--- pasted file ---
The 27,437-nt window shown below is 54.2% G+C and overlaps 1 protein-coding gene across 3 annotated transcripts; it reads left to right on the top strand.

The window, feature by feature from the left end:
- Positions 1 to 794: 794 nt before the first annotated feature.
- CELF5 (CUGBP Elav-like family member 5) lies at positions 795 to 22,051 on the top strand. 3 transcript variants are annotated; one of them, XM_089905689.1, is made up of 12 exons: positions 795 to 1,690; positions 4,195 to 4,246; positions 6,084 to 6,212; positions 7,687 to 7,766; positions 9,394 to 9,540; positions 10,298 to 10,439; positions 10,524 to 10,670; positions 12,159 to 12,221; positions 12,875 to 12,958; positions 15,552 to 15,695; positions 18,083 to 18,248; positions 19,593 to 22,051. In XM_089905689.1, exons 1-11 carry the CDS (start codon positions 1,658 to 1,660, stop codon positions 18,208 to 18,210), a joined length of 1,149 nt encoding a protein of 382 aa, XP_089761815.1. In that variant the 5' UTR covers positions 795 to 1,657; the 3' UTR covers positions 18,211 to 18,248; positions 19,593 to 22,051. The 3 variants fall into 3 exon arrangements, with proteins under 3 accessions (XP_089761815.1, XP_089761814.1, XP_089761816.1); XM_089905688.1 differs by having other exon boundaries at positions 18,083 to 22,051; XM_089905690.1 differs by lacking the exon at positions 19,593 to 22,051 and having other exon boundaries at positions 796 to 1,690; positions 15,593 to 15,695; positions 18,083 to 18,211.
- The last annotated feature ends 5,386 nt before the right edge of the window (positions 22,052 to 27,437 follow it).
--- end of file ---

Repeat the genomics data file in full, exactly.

The 27,437-nt window shown below is 54.2% G+C and overlaps 1 protein-coding gene across 3 annotated transcripts; it reads left to right on the top strand.

The window, feature by feature from the left end:
- Positions 1 to 794: 794 nt before the first annotated feature.
- CELF5 (CUGBP Elav-like family member 5) lies at positions 795 to 22,051 on the top strand. 3 transcript variants are annotated; one of them, XM_089905689.1, is made up of 12 exons: positions 795 to 1,690; positions 4,195 to 4,246; positions 6,084 to 6,212; positions 7,687 to 7,766; positions 9,394 to 9,540; positions 10,298 to 10,439; positions 10,524 to 10,670; positions 12,159 to 12,221; positions 12,875 to 12,958; positions 15,552 to 15,695; positions 18,083 to 18,248; positions 19,593 to 22,051. In XM_089905689.1, exons 1-11 carry the CDS (start codon positions 1,658 to 1,660, stop codon positions 18,208 to 18,210), a joined length of 1,149 nt encoding a protein of 382 aa, XP_089761815.1. In that variant the 5' UTR covers positions 795 to 1,657; the 3' UTR covers positions 18,211 to 18,248; positions 19,593 to 22,051. The 3 variants fall into 3 exon arrangements, with proteins under 3 accessions (XP_089761815.1, XP_089761814.1, XP_089761816.1); XM_089905688.1 differs by having other exon boundaries at positions 18,083 to 22,051; XM_089905690.1 differs by lacking the exon at positions 19,593 to 22,051 and having other exon boundaries at positions 796 to 1,690; positions 15,593 to 15,695; positions 18,083 to 18,211.
- The last annotated feature ends 5,386 nt before the right edge of the window (positions 22,052 to 27,437 follow it).